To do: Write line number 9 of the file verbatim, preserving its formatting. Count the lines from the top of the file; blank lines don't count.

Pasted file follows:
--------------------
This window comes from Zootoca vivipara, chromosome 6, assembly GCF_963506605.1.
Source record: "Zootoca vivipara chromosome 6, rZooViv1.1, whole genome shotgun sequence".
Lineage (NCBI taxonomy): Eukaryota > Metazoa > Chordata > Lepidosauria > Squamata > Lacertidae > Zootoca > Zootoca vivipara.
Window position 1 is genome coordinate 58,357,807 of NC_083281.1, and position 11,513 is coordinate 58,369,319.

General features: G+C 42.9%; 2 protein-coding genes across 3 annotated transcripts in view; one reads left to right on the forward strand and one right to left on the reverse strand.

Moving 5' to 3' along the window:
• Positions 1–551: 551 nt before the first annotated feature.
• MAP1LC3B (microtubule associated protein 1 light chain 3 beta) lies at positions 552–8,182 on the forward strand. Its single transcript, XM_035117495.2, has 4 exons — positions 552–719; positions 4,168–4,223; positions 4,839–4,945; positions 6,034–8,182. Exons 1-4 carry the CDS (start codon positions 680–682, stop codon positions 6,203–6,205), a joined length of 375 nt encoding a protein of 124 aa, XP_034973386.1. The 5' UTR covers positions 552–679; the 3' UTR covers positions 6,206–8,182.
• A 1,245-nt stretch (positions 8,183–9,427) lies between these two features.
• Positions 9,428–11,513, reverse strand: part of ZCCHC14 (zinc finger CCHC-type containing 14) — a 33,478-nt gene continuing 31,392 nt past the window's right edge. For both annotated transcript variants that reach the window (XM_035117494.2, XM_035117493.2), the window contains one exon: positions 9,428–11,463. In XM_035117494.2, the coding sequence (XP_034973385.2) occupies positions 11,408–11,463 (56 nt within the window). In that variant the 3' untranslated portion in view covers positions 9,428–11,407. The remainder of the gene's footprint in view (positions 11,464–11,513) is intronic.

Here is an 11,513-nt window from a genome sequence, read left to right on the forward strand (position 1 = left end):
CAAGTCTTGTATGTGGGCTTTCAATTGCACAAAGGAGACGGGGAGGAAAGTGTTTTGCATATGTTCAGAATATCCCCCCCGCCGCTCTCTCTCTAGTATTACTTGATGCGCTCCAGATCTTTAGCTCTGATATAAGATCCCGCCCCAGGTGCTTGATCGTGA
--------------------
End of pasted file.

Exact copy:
• A 1,245-nt stretch (positions 8,183–9,427) lies between these two features.